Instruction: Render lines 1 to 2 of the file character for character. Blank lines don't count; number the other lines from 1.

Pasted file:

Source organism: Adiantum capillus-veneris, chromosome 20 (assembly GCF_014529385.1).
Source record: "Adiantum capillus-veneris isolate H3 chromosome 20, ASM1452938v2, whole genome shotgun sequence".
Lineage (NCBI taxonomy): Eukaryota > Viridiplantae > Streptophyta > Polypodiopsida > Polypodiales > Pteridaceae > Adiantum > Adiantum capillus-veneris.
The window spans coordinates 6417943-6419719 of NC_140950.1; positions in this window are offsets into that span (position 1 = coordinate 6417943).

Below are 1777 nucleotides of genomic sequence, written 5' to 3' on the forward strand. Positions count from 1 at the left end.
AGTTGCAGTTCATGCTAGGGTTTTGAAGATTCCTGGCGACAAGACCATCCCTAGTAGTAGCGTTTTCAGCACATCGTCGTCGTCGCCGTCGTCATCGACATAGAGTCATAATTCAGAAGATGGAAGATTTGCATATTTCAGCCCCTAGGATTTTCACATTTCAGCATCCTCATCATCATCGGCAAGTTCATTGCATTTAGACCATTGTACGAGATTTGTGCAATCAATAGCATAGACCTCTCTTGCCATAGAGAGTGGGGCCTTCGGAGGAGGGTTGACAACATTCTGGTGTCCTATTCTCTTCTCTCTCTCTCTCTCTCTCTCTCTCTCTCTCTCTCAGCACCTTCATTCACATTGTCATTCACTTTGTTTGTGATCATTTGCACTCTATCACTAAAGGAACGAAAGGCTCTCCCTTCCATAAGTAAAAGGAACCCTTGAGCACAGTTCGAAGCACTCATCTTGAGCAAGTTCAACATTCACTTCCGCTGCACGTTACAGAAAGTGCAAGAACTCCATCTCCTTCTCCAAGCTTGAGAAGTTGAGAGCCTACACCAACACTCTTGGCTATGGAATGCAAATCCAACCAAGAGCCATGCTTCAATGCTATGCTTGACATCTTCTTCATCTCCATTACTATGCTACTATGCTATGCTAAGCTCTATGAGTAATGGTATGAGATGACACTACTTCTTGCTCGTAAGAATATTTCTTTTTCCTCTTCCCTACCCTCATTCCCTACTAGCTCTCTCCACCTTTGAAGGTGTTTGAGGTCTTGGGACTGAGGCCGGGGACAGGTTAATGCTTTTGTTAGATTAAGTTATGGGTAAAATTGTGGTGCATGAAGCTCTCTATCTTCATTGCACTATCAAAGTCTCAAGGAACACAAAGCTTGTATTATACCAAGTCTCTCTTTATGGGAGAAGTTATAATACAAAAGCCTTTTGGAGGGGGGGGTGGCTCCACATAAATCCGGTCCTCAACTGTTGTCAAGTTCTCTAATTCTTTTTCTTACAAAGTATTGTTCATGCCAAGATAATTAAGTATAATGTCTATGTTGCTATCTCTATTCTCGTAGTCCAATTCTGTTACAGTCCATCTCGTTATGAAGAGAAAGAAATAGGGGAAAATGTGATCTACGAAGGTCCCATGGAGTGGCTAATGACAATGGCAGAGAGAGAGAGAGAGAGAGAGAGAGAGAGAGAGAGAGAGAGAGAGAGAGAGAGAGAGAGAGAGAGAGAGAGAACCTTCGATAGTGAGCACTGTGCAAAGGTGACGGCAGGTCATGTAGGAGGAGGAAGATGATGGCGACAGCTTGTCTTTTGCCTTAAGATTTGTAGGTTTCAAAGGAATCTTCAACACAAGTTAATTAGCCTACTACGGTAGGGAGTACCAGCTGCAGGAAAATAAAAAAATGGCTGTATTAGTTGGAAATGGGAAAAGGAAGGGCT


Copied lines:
Source organism: Adiantum capillus-veneris, chromosome 20 (assembly GCF_014529385.1).
Source record: "Adiantum capillus-veneris isolate H3 chromosome 20, ASM1452938v2, whole genome shotgun sequence".